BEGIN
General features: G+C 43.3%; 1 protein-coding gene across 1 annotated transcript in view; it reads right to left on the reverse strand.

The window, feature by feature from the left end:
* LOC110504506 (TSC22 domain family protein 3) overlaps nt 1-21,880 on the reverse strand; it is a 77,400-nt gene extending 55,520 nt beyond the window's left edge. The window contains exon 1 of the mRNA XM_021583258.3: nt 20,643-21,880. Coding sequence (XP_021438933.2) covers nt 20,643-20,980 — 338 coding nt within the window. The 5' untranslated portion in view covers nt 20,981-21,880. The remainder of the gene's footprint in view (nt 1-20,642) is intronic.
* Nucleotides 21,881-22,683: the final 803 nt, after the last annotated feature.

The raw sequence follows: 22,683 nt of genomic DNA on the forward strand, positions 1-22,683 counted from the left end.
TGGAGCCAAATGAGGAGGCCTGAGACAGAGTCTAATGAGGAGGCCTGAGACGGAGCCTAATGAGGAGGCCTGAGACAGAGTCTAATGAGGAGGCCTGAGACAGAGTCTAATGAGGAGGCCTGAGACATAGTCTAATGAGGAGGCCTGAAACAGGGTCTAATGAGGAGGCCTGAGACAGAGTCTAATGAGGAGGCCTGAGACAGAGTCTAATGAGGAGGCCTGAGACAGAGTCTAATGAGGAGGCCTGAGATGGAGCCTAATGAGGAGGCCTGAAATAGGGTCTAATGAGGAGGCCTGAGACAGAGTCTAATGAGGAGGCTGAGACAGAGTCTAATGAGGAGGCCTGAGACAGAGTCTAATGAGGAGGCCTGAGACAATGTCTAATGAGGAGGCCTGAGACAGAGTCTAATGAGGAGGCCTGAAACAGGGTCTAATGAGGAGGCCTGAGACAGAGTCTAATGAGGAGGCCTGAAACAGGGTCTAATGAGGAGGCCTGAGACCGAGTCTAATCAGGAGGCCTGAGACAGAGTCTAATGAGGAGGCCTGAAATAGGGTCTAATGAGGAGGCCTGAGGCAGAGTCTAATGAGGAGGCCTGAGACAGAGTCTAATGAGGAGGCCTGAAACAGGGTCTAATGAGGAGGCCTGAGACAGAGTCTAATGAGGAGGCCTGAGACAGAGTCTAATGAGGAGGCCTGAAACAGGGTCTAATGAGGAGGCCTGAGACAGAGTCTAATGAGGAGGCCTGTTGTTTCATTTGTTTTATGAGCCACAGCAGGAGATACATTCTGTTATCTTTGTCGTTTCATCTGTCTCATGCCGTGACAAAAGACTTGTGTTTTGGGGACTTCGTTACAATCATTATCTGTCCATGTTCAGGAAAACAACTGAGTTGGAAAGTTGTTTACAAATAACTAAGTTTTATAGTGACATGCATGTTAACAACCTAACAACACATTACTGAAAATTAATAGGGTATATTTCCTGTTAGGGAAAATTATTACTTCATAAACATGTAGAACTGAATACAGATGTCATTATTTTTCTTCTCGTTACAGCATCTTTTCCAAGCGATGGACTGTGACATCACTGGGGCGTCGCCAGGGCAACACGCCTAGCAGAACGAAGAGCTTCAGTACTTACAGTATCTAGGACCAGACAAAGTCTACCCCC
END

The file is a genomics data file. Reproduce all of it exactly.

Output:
General features: G+C 43.3%; 1 protein-coding gene across 1 annotated transcript in view; it reads right to left on the reverse strand.

The window, feature by feature from the left end:
* LOC110504506 (TSC22 domain family protein 3) overlaps nt 1-21,880 on the reverse strand; it is a 77,400-nt gene extending 55,520 nt beyond the window's left edge. The window contains exon 1 of the mRNA XM_021583258.3: nt 20,643-21,880. Coding sequence (XP_021438933.2) covers nt 20,643-20,980 — 338 coding nt within the window. The 5' untranslated portion in view covers nt 20,981-21,880. The remainder of the gene's footprint in view (nt 1-20,642) is intronic.
* Nucleotides 21,881-22,683: the final 803 nt, after the last annotated feature.

The raw sequence follows: 22,683 nt of genomic DNA on the forward strand, positions 1-22,683 counted from the left end.
TGGAGCCAAATGAGGAGGCCTGAGACAGAGTCTAATGAGGAGGCCTGAGACGGAGCCTAATGAGGAGGCCTGAGACAGAGTCTAATGAGGAGGCCTGAGACAGAGTCTAATGAGGAGGCCTGAGACATAGTCTAATGAGGAGGCCTGAAACAGGGTCTAATGAGGAGGCCTGAGACAGAGTCTAATGAGGAGGCCTGAGACAGAGTCTAATGAGGAGGCCTGAGACAGAGTCTAATGAGGAGGCCTGAGATGGAGCCTAATGAGGAGGCCTGAAATAGGGTCTAATGAGGAGGCCTGAGACAGAGTCTAATGAGGAGGCTGAGACAGAGTCTAATGAGGAGGCCTGAGACAGAGTCTAATGAGGAGGCCTGAGACAATGTCTAATGAGGAGGCCTGAGACAGAGTCTAATGAGGAGGCCTGAAACAGGGTCTAATGAGGAGGCCTGAGACAGAGTCTAATGAGGAGGCCTGAAACAGGGTCTAATGAGGAGGCCTGAGACCGAGTCTAATCAGGAGGCCTGAGACAGAGTCTAATGAGGAGGCCTGAAATAGGGTCTAATGAGGAGGCCTGAGGCAGAGTCTAATGAGGAGGCCTGAGACAGAGTCTAATGAGGAGGCCTGAAACAGGGTCTAATGAGGAGGCCTGAGACAGAGTCTAATGAGGAGGCCTGAGACAGAGTCTAATGAGGAGGCCTGAAACAGGGTCTAATGAGGAGGCCTGAGACAGAGTCTAATGAGGAGGCCTGTTGTTTCATTTGTTTTATGAGCCACAGCAGGAGATACATTCTGTTATCTTTGTCGTTTCATCTGTCTCATGCCGTGACAAAAGACTTGTGTTTTGGGGACTTCGTTACAATCATTATCTGTCCATGTTCAGGAAAACAACTGAGTTGGAAAGTTGTTTACAAATAACTAAGTTTTATAGTGACATGCATGTTAACAACCTAACAACACATTACTGAAAATTAATAGGGTATATTTCCTGTTAGGGAAAATTATTACTTCATAAACATGTAGAACTGAATACAGATGTCATTATTTTTCTTCTCGTTACAGCATCTTTTCCAAGCGATGGACTGTGACATCACTGGGGCGTCGCCAGGGCAACACGCCTAGCAGAACGAAGAGCTTCAGTACTTACAGTATCTAGGACCAGACAAAGTCTACCCCC